I'm so glad I found this face soap bar and am definitely making the switch to this permanently to make my skin care routine a little less wasteful at the end of the day.
What zero waste skincare do you use and love? Let me know in the comments below!
Did you know that 40% of all food produced in America is wasted? And as bad as this is for the environment, it's also bad for our wallets! No one buys food with the intent to throw it out, but sometimes food goes bad before we can get to it. As I buy new produce I've been taking the time to learn how to best store my food for longevity before putting it away in my fridge. This has helped me create way less food waste and save money too. I am putting this together as a series so that as I learn more ways to properly store food I can keep adding to this, but this is my initial list!
1. Avocados: we all know avocados are tough to keep fresh once they've been opened. But at the same time, how many people are going to singlehandedly eat a whole avocado in one sitting? Now normally I would just eat avocados that had gone a little brown, but they still weren't good for more than a day. Until I ran an experiment and discovered the perfect way to store them! Place your avocado half in the smallest possible container it can fit in and fill the bottom with a layer of lemon juice. Be sure to add the avocado pit into the container as well. Doing this I've found my avocados can stay fresh for 2-3 days!
2. Carrots: Kyle loves to buy a giant bag of carrots to snack on throughout the day. But we are only two people so oftentimes we can't eat all of the carrots before they start to go bad. Until I learned that carrots are actually best stored submerged in water. Now they have lasted for weeks and still look great. I just cut and peeled them and used an old peanut butter jar to store them all in, and then filled with water. I've also seen people chop them up and store them in mason jars as well.
3. Tofu: a few weeks ago I discovered that I actually like tofu! We bought some from our local Korean grocery store and on the package it said it had to be eaten within 3-5 days. Now that isn't a lot of time for two people to consume a huge package of tofu. After opening the package we stored the blocks in a container filled with water and it kept them fresh for about a week which gave us plenty of time to enjoy them!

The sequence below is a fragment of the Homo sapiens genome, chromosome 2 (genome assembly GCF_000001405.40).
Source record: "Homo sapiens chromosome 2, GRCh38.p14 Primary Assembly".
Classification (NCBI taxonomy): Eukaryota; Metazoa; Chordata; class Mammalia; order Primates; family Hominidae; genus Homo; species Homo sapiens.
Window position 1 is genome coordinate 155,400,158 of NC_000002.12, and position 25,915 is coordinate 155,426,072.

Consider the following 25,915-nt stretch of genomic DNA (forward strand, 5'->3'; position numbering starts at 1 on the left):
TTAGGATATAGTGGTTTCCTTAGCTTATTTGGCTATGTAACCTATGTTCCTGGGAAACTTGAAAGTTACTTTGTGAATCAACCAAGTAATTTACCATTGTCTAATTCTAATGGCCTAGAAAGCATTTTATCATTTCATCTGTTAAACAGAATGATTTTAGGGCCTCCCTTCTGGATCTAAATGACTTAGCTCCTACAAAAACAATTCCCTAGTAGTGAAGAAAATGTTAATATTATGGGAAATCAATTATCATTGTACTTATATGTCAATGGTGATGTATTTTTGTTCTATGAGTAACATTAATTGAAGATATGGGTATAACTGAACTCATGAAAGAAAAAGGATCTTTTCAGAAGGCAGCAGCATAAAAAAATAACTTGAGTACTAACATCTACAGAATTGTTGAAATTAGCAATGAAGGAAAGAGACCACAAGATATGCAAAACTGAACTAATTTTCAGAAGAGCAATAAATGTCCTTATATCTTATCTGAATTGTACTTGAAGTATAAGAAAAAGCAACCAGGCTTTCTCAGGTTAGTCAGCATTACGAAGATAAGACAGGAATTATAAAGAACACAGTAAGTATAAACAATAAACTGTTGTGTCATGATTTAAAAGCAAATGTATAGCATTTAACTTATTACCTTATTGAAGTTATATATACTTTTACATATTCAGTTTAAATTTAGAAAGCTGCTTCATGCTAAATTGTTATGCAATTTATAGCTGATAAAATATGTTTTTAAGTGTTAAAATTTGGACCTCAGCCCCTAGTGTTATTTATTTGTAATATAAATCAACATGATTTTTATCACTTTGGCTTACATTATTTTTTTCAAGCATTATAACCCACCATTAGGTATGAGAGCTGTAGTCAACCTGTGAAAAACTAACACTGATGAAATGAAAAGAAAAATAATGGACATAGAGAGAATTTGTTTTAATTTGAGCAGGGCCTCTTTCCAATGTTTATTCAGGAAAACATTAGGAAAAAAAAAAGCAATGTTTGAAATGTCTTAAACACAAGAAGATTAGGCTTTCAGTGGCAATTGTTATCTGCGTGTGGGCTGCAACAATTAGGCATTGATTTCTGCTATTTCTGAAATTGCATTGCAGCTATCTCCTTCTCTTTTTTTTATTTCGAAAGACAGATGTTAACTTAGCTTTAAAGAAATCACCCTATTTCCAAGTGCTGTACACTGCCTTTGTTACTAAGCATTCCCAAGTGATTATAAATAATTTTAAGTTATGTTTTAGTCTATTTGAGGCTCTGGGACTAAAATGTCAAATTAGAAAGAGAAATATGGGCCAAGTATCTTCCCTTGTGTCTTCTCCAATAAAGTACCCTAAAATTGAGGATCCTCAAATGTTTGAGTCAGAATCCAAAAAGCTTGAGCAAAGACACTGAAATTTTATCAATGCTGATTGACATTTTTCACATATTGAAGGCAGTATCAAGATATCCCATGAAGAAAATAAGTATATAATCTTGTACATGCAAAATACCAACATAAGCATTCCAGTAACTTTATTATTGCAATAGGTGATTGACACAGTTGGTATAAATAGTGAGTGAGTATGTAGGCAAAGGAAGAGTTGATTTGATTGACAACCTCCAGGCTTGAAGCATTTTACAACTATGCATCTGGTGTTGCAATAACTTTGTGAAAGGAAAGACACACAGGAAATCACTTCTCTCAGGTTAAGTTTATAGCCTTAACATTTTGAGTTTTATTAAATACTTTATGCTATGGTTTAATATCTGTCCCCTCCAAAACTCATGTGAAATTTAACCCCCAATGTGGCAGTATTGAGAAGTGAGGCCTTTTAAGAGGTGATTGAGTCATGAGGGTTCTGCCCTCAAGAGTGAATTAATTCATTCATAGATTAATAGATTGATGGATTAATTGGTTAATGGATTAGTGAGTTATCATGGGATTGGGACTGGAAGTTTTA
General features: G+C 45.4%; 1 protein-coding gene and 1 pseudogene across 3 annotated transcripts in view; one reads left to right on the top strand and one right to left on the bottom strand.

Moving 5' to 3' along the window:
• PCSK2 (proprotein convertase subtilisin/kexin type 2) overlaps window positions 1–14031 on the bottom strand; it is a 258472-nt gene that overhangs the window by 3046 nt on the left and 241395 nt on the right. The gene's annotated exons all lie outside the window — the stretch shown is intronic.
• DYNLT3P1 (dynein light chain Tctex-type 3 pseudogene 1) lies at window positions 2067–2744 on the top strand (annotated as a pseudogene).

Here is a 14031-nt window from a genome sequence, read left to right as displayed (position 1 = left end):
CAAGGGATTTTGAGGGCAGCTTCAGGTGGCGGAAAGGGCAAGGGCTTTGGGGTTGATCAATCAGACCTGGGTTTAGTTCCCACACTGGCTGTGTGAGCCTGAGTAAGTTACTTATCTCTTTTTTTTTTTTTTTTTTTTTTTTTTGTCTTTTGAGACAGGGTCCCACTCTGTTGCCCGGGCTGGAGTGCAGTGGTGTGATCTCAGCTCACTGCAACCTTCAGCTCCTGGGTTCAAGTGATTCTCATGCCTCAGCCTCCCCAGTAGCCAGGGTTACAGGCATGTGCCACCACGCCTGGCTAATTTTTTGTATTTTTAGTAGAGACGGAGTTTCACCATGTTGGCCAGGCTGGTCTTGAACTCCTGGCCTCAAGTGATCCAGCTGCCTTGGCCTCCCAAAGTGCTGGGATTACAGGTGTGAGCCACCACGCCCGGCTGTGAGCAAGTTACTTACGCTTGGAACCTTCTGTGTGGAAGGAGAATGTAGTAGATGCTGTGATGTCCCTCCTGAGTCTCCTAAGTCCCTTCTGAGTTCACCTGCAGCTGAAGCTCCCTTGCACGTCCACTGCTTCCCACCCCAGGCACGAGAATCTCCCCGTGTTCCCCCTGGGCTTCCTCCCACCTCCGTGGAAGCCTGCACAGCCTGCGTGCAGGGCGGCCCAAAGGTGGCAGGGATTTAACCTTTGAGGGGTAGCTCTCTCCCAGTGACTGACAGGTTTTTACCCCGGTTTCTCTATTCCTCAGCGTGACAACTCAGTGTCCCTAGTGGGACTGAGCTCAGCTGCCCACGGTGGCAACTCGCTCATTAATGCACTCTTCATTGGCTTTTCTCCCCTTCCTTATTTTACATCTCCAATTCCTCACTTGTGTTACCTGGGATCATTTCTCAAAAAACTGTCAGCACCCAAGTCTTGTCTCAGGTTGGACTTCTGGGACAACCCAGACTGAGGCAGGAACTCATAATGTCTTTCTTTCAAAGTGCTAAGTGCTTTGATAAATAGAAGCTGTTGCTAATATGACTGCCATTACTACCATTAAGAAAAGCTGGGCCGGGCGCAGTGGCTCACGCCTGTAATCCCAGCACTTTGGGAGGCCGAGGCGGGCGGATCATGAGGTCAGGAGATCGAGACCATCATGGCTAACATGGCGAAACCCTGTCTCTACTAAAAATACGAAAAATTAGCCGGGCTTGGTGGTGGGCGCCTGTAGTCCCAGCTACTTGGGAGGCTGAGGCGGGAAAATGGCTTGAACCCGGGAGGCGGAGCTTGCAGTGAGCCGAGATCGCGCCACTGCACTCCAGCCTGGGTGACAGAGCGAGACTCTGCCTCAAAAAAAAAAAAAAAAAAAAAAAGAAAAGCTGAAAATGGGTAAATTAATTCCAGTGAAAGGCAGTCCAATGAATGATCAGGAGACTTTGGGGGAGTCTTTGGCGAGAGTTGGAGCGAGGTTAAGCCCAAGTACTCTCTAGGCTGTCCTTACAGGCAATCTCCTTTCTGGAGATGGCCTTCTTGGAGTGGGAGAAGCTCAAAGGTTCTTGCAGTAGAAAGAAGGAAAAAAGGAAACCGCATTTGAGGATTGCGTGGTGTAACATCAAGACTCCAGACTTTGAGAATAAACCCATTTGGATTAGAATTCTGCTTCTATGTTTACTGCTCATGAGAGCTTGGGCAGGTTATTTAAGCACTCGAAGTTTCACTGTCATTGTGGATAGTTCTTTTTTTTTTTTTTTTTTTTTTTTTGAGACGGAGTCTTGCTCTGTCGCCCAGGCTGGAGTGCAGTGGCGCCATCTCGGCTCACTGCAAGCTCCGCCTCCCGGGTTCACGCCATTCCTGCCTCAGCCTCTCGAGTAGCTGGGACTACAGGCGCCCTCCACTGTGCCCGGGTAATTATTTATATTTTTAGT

4. Asparagus: This one was a little more time intensive than the others, although not by much. To properly store any leftover asparagus you need to blanch and freeze it. I thought this would be a lot more complicated from the sounds of it but it was very simple. All you do is bring a pot of salted water to a boil, place the asparagus inside and let boil for 2-4 minutes. When done, you place the asparagus into a bowl of ice water for 5 minutes. Then dry it off and it's ready to freeze!
5. Celery: This is one of my least favorite vegetables. While I like celery when it's in recipes like soups, or my mom's famous clam chowder, it's not something I would ever eat raw on it's own. Kyle is the same way so the first time we bought celery for a recipe it ended up going bad really quickly. Then my mom told me you could chop it up and freeze it, genius! Now anytime we do have to buy celery fresh I make sure to chop it all up at once and it goes straight into the freezer.
What other food storage techniques have you learned? Or are there any fruits and vegetables you would like to see in part 2 of this new series? Comment below!
Up until now I have loved using my sponge brush where you can pour dish soap into the handle and it dispenses as you wash. One thing I do like about that also is you can buy new brush heads for the handle which does limit waste. However, this is definitely not the most sustainable option either since the sponges have to be thrown away and my dish liquid comes in a plastic bottle. So I wanted to try out this brush and dish soap bar!
For the record, I don't have a dishwasher where I live but if you do have a dishwasher that's great! It saves water compared to hand washing dishes. Also, Dropps has eco friendly dishwasher pods that you can try out. Or comment below if you have another favorite eco-friendly dishwashing tab.